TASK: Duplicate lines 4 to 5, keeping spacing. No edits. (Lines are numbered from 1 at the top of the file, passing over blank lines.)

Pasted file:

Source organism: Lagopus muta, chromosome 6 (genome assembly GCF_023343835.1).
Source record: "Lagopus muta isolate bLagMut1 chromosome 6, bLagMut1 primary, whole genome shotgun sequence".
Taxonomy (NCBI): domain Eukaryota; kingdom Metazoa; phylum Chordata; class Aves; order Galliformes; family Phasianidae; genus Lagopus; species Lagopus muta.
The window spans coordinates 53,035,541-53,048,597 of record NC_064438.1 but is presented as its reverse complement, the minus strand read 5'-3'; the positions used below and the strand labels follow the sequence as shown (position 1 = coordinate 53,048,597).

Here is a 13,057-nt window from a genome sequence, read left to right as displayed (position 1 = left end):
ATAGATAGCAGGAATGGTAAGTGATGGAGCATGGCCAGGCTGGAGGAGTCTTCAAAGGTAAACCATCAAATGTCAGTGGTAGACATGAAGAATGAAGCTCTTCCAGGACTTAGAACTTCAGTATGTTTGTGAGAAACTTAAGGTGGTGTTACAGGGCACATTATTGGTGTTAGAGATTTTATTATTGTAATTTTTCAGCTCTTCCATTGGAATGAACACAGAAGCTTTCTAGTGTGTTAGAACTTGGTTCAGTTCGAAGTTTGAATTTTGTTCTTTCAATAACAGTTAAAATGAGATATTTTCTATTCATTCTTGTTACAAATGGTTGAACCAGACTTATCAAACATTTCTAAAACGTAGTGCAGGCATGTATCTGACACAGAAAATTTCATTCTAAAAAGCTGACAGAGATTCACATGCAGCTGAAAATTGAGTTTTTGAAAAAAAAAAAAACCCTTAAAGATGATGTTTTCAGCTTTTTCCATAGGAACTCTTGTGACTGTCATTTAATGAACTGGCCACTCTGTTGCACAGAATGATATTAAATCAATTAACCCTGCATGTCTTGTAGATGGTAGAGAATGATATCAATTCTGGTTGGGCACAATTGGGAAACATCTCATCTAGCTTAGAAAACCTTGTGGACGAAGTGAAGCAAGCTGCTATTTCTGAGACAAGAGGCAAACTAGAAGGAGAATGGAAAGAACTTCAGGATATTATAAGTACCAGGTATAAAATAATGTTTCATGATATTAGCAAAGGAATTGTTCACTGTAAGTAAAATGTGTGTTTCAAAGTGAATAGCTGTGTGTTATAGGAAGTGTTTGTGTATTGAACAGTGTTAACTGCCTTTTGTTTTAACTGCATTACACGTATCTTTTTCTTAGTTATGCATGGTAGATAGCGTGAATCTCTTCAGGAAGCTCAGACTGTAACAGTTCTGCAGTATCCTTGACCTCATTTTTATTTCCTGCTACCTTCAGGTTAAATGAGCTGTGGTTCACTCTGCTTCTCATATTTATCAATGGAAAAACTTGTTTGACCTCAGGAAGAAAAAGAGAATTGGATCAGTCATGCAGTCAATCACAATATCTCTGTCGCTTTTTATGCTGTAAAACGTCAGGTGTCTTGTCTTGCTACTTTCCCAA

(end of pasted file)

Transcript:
The window spans coordinates 53,035,541-53,048,597 of record NC_064438.1 but is presented as its reverse complement, the minus strand read 5'-3'; the positions used below and the strand labels follow the sequence as shown (position 1 = coordinate 53,048,597).

Here is a 13,057-nt window from a genome sequence, read left to right as displayed (position 1 = left end):